Colonic Phenotypes Are Associated with Poorer Response to Anti-TNF Therapies in Patients with IBD

Soon Man Yoon, Talin Haritunians, Sultan Chhina, Zhenqiu Liu, Shaohong Yang, Carol Landers, Dalin Li, Byong Duk Ye, David Shih, Eric A. Vasiliauskas, Andrew Ippoliti, Shervin Rabizadeh, Stephan R. Targan, Gil Y. Melmed, Dermot P.B. McGovern

Research output: Contribution to journalArticle

8 Scopus citations

Abstract

Background: Although anti-tumor necrosis factor (TNF) agents are effective in patients with inflammatory bowel disease (IBD), many patients either do not respond to anti-TNF treatment or lose response over time. The aim of this study was to determine factors associated with response to anti-TNF therapy in IBD. Methods: Patients with Crohn's disease (CD) or ulcerative colitis who had consented to participate in a genetics registry and been treated with anti-TNF agents were evaluated retrospectively and categorized as primary nonresponders or secondary nonresponders. We evaluated clinical, serological, and genetic characteristics associated with primary nonresponse or time to loss of response to anti-TNF agents. Results: We included 314 CD (51 [16.2%] primary nonresponders and 179 [57.0%] secondary nonresponders) and 145 subjects with ulcerative colitis (43 [29.7%] primary nonresponders and 74 [51.0%] secondary nonresponders). Colonic involvement (P = 0.017; odds ratio = 8.0) and anti-TNF monotherapy (P = 0.017; odds ratio = 4.9) were associated in a multivariate analysis with primary nonresponse to anti-TNF agents in CD. In addition, higher anti-nuclear cytoplasmic antibody levels (P = 0.019; hazard ratio = 1.01) in CD, anti-nuclear cytoplasmic antibody positivity (P = 0.038; hazard ratio = 1.6) in ulcerative colitis, and a positive family history of IBD (P = 0.044; hazard ratio = 1.3) in all patients with IBD were associated with time to loss of response to anti-TNF agents. Furthermore, various known IBD susceptibility single-nucleotide polymorphisms and additional variants in immune-mediated genes were shown to be associated with primary nonresponse or time to loss of response. Conclusions: Our results may help to optimize the use of anti-TNF agents in clinical practice and position these therapies appropriately as clinicians strive for a more personalized approach to managing IBD.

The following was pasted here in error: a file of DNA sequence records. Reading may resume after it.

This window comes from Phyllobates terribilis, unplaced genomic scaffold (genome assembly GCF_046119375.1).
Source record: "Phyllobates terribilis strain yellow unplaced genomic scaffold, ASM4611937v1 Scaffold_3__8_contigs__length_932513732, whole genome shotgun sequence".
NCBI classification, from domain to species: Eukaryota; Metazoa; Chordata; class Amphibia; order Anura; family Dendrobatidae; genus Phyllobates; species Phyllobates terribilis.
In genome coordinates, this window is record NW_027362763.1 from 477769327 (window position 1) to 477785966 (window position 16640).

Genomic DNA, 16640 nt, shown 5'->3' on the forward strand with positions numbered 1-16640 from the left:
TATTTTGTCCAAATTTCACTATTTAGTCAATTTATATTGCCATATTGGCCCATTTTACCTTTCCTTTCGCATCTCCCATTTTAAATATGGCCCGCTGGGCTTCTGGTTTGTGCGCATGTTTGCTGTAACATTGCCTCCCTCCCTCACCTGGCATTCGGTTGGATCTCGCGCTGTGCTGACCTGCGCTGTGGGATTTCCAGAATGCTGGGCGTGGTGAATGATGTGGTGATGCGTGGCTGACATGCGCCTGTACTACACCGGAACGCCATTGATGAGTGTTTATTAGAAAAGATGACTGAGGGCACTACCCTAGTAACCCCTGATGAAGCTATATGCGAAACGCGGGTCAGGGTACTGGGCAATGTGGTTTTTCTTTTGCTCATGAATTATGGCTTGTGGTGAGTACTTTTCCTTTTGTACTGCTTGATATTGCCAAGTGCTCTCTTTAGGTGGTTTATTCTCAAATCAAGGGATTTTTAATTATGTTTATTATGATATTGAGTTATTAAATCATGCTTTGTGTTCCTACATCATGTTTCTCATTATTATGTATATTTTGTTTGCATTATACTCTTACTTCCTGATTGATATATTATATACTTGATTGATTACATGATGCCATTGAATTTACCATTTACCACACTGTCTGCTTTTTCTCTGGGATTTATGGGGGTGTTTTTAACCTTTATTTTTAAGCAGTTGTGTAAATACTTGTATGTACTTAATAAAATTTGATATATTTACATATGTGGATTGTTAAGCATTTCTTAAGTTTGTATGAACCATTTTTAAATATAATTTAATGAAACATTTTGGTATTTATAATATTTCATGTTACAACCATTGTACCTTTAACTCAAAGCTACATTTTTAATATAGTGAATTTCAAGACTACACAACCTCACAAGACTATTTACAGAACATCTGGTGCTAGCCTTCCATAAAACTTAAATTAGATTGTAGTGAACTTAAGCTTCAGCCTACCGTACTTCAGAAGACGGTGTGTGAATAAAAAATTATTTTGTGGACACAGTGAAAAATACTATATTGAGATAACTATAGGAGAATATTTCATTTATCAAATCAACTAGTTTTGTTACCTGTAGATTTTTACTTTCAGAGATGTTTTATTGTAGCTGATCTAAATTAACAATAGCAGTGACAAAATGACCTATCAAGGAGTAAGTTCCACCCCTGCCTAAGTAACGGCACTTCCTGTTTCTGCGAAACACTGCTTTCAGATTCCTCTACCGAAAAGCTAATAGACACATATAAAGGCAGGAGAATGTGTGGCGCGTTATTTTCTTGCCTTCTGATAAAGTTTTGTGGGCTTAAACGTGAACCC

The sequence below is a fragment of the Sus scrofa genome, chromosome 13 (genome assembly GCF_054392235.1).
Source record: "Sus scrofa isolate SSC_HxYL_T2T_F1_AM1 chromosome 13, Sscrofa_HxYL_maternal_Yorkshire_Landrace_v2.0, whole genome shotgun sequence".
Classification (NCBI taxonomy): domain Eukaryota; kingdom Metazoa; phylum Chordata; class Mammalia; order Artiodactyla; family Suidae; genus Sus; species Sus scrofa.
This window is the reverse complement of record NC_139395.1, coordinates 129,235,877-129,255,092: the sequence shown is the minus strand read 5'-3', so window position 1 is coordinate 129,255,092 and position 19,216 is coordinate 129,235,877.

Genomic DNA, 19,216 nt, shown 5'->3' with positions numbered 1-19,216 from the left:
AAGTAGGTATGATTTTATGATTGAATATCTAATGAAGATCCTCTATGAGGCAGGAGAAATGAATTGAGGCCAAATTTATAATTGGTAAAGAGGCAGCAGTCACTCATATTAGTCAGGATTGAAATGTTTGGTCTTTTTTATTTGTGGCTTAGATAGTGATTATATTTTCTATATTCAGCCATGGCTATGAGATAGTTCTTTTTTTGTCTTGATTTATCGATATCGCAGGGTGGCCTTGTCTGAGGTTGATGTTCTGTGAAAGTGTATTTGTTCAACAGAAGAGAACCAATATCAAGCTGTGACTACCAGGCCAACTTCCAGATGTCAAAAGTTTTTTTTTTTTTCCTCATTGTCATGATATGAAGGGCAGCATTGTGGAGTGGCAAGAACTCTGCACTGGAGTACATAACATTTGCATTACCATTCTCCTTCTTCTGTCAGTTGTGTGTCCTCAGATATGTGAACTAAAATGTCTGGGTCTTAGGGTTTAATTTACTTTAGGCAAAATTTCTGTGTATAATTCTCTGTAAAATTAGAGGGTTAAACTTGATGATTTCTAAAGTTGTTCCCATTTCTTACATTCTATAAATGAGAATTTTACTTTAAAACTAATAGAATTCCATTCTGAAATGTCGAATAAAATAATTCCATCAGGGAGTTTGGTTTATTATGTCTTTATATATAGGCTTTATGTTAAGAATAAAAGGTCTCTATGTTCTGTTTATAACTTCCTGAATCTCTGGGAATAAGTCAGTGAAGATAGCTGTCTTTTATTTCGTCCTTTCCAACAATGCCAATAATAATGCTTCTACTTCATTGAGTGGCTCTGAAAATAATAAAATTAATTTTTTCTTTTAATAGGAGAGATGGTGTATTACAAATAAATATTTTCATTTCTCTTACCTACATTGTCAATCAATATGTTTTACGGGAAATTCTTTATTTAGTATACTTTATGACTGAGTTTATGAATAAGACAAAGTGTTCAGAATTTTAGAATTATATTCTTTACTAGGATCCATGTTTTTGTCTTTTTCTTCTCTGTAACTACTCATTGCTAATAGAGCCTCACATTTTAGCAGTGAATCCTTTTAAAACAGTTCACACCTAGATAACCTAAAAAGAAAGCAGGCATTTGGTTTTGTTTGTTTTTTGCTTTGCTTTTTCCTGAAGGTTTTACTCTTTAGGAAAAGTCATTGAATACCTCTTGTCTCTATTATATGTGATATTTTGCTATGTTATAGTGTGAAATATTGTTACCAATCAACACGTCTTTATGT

Original languageEnglish (US)
Pages (from-to)1382-1393
Number of pages12
JournalInflammatory bowel diseases
Volume23
Issue number8
DOIs
StatePublished - Aug 1 2017

All Science Journal Classification (ASJC) codes

  • Immunology and Allergy
  • Gastroenterology

Fingerprint Dive into the research topics of 'Colonic Phenotypes Are Associated with Poorer Response to Anti-TNF Therapies in Patients with IBD'. Together they form a unique fingerprint.

  • Cite this

    Yoon, S. M., Haritunians, T., Chhina, S., Liu, Z., Yang, S., Landers, C., Li, D., Ye, B. D., Shih, D., Vasiliauskas, E. A., Ippoliti, A., Rabizadeh, S., Targan, S. R., Melmed, G. Y., & McGovern, D. P. B. (2017). Colonic Phenotypes Are Associated with Poorer Response to Anti-TNF Therapies in Patients with IBD. Inflammatory bowel diseases, 23(8), 1382-1393. https://doi.org/10.1097/MIB.0000000000001150